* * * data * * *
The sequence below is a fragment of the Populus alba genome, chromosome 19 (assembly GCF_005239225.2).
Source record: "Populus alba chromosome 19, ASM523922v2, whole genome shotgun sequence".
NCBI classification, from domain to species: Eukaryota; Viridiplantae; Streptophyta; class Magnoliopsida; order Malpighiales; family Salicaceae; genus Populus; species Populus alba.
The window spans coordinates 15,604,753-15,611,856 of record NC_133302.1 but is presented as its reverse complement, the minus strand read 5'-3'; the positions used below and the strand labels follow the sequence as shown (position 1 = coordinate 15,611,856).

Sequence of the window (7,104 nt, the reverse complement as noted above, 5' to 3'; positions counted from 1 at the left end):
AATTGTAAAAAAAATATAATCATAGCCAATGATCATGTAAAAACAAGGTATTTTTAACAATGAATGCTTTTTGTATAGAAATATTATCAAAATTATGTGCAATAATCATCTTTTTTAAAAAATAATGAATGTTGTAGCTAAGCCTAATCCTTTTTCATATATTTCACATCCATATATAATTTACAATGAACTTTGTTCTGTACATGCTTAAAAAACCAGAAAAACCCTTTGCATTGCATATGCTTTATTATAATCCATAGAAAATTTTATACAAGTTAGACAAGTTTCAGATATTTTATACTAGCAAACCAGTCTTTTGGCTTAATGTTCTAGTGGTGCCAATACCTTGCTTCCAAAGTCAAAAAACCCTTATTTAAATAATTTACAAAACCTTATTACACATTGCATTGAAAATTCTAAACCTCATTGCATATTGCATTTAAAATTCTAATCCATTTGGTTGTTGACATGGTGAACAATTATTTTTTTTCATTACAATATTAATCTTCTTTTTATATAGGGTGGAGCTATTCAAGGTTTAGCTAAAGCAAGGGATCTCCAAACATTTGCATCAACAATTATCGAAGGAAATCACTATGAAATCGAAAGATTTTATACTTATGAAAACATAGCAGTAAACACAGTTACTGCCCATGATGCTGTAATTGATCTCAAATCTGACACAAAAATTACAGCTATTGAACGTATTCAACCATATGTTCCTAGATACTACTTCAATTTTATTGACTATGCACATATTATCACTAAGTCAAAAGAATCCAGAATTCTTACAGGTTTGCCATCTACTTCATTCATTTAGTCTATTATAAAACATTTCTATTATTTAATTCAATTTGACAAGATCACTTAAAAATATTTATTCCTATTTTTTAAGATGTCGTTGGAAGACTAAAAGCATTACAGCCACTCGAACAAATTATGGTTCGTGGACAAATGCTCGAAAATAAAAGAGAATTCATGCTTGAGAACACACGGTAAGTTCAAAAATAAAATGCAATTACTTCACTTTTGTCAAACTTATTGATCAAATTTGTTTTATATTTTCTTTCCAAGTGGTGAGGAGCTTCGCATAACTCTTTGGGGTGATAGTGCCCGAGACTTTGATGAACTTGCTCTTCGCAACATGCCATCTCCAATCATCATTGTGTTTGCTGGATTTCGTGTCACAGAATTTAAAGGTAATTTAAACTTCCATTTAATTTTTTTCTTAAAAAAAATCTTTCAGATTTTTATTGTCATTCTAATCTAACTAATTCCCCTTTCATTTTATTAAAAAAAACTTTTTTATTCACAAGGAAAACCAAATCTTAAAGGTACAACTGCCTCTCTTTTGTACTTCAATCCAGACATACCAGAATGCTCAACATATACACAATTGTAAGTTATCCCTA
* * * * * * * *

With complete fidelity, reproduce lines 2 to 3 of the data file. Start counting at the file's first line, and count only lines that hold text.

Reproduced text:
Source record: "Populus alba chromosome 19, ASM523922v2, whole genome shotgun sequence".
NCBI classification, from domain to species: Eukaryota; Viridiplantae; Streptophyta; class Magnoliopsida; order Malpighiales; family Salicaceae; genus Populus; species Populus alba.